Straight-Thought Processing Adoption

Straight-Thought Processing Adoption

Pallab Saha (National University of Singapore, Singapore)
Copyright: © 2006 |Pages: 6
DOI: 10.4018/978-1-59140-799-7.ch168
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Abstract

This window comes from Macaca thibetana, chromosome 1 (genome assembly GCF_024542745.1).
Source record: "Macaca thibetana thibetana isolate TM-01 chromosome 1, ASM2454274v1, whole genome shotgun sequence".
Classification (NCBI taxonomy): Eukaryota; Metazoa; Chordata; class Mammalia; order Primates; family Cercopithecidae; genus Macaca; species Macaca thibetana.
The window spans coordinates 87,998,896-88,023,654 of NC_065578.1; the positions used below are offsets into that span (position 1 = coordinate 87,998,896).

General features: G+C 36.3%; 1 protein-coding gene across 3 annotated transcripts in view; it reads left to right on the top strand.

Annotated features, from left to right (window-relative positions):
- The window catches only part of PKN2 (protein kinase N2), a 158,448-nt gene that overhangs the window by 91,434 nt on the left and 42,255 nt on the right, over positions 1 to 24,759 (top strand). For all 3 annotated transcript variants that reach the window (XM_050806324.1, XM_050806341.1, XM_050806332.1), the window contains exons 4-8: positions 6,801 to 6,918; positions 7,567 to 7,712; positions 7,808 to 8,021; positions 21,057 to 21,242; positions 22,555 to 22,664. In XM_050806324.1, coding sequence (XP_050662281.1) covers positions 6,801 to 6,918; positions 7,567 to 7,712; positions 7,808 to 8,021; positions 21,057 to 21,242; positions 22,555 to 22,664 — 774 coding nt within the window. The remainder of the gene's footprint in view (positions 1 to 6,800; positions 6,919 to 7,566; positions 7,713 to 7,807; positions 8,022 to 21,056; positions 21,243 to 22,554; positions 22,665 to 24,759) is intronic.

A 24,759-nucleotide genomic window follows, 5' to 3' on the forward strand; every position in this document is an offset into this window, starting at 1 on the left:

Free trading has been instrumental in the enormous growth of the number and volume of cross-border trading transactions across all industries. In 2000, volume at the National Securities Clearing Corporation (NSCC) reached 18.1 million securities transactions, with actual daily share volumes regularly exceeding 5 billion shares in major financial markets (Depository Trust and Clearing Corporation [DTCC], 2000). Securities trading starts with either an individual or a business institution expressing desire to purchase securities. While the process is deceptively simple, approximately $1.8 trillion of securities trades remain unsettled and outstanding every business day (David & Kumar, 2000), which poses significant risks to all participants and players in the securities trading cycle. A shorter settlement cycle is seen as an approach to reduce both nonpayment and nondelivery risks to all stakeholders in the trading cycle (Toppen, Smits, & Ribbers, 1998). Compressing settlement cycles needs the redesign and management of securities business processes with significant IT support and involvement. Recent advances in information technology provide ample opportunities for various stakeholders to communicate seamlessly through electronic communication networks (ECNs), enabling both speedier and richer information exchange (Dale, 1996; Venkataraman & Zaheer, 1990). Currently, settlement times largely vary between 2 and 5 days. Constant push from governmental regulatory bodies is expected to reduce this to 1 or less than 1 day, popularly known as T+1/T+0 settlement times (Freund, 1991; Group of Thirty, 1993). While it is possible to achieve straight-through processing (STP) without targeting for T+1/T+0, it is almost impossible to attain T+1/T+0 without STP (Leman, 2003). There is a dearth of empirical research with emphasis on financial securities operations. This article attempts to address an existing void in this area. The first part of this article examines current securities trading operations and STP, and discusses the business drivers of STP. The second part of the article elaborates the factors influencing the adoption of STP by various participants. Finally, the article discusses areas that are amenable to future exploration and empirical research with the aim of ultimately increasing the adoption of STP globally

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